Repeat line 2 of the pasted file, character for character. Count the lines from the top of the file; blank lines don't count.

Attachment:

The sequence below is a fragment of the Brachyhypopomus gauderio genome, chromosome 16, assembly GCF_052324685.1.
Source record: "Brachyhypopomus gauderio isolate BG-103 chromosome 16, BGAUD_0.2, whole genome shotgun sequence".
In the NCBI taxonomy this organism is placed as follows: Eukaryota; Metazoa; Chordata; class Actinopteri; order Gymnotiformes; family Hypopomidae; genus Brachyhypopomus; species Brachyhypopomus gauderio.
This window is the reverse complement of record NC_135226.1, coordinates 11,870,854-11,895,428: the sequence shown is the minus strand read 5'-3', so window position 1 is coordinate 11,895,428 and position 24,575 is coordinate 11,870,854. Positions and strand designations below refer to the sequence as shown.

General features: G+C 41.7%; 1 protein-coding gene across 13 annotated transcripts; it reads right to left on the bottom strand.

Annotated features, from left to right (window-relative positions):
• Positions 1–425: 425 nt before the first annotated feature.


Source record: "Brachyhypopomus gauderio isolate BG-103 chromosome 16, BGAUD_0.2, whole genome shotgun sequence".